Make sure to download the what’s in season app to find produce that's in season.
What does local mean?
Local food can be defined in many ways. Some businesses may be hyperlocal with a 25-50-mile radius, while various USDA organizations may define it as anywhere form 250-500 miles. Others may define it by county, state or region. This may seem confusing - or that anything can be local. However, local is how YOU define it. Consider local like you consider the definition of community. A community can vary, depending on the activity, culture, and the people. Consider the factors that matter to you and how you prioritize local. Supporting local is truly about hearing a story and learning from the other person. It is about building a strong community.
We’re making local more accessible!
Start shopping local farm and food businesses in and and start shopping local farm and food businesses in and around your community. It’s a great way to support your local community!
Shop Local features an interactive map that contains the names, addresses, and telephone numbers of over 1700 Illinois farms and businesses who market through pick-your own, roadside markets, farmers markets, farm stands, CSAs, and wholesale.
Shop Local is brought to you through a partnership with Illinois Farm Bureau, in cooperation with the Illinois Specialty Growers Association, and Illinois MarketMaker.
Other great ways to support local in your community:
- Start by reading packages and labels to see where and how your food is being sourced in the grocery store. Remember to ask questions when you are shopping or out to dinner. Discover how your food is sourced.
- If the business isn’t sourcing local, be an advocate! Encourage the business to support other small businesses by sourcing from local farmers and processors.
- Make buying local an experience. Visit farms, support a farm to fork restaurant, or visit the small business in your neighborhood.
- Discover the farmers market in your community. Visit the Illinois Farmers Market Association to find farmers markets near you.
Agritourism Farms - Farms that contain a recreational or educational enterprise component, such as tours of a working farm and pick-your-own fruits.
Community Garden - A single piece of land gardened collectively by a group of people. Community gardens utilize either individual or shared plots on private or public land while producing fruit, vegetables, and/or plants grown for their attractive appearance. Around the world, community gardens can fulfill a variety of purposes such as aesthetic and community improvement, physical or mental well-being, or land conservation.
Community supported agriculture (CSA) - Farm or network/association of multiple farms that offers consumers regular (usually weekly) deliveries of locally-grown farm products during one or more harvest season(s) on a subscription or membership basis. Customers have access to a selected share or range of farm products offered by a single farm or group of farmers based on partial or total advance payment of a subscription or membership fee.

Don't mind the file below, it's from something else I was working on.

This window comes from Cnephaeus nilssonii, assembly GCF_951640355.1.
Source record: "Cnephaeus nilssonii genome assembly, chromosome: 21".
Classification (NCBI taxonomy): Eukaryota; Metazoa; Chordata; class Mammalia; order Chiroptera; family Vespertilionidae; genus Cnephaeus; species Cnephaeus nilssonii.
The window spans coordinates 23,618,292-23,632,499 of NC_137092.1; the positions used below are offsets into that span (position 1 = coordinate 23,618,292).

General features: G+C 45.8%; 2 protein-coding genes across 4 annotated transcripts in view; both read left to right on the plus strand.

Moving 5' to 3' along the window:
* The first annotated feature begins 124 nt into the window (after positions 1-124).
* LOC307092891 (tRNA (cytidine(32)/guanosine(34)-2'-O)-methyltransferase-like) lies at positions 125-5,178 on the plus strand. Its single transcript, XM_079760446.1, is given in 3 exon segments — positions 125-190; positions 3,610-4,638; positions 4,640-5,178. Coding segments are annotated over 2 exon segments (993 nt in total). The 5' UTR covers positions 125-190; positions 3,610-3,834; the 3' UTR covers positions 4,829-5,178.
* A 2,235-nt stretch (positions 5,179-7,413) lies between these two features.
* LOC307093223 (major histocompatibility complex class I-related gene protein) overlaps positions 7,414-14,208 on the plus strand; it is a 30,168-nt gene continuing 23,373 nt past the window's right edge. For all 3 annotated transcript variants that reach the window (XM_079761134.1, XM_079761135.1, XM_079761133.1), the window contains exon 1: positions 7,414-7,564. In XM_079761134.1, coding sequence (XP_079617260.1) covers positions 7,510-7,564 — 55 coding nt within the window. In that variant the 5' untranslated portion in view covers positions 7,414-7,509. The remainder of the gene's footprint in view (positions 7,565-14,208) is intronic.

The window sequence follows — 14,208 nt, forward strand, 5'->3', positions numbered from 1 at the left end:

Direct-to-consumer - A product is going straight from the farmer or processor to the consumer. For example, buying a product at the farmer’s market or picking apples at an apple orchard is considered direct to consumer.
Farmers Markets - Market that features two or more farm vendors selling agricultural products directly to customers at a common, recurrent physical location.
Farm stands - A small market, typically owned and run by one farmer near to their farm, where they can sell seasonal produce and other value-added products.
Farm to fork - A social movement which promotes serving local food at restaurants and other food institutions, preferably through direct acquisition from the producer.
Food Hub - Business or organization that actively manages the aggregation, distribution, and marketing of source-identified food products to multiple buyers from multiple producers, primarily local and regional producers, to strengthen the ability of these producers to satisfy local and regional wholesale, retail, and institutional demand.
On-Farm Market - Farm market managed by a single farm operator that sells agricultural and/or horticultural products directly to consumers from a location on their farm property or on property adjacent to that farm.
Pick-Your-Own farms - A farm where customers may go to pick, cut, or choose their own product out of a field. Also called u-pick, cut-your-own, or choose-your-own. Many operations growing berries, tree fruit, and Christmas Trees offer pick-your-own options for customers.
Urban agriculture - Growing or producing food in a city or heavily-populated town or municipality with an expectation of commerce.
Value-Added - Defined by the USDA, these products have a change in the physical state of form (such as jam made from strawberries) or they were produced in a way that enhances its value (for example, produced using an Organic Certification).
Wholesale market - A product will go to a different retail outlet and the supply chain will be slightly longer. For example, buying local jelly at the grocery store or going to a local restaurant could be considered avenues for wholesale.
Growing Our Community Together.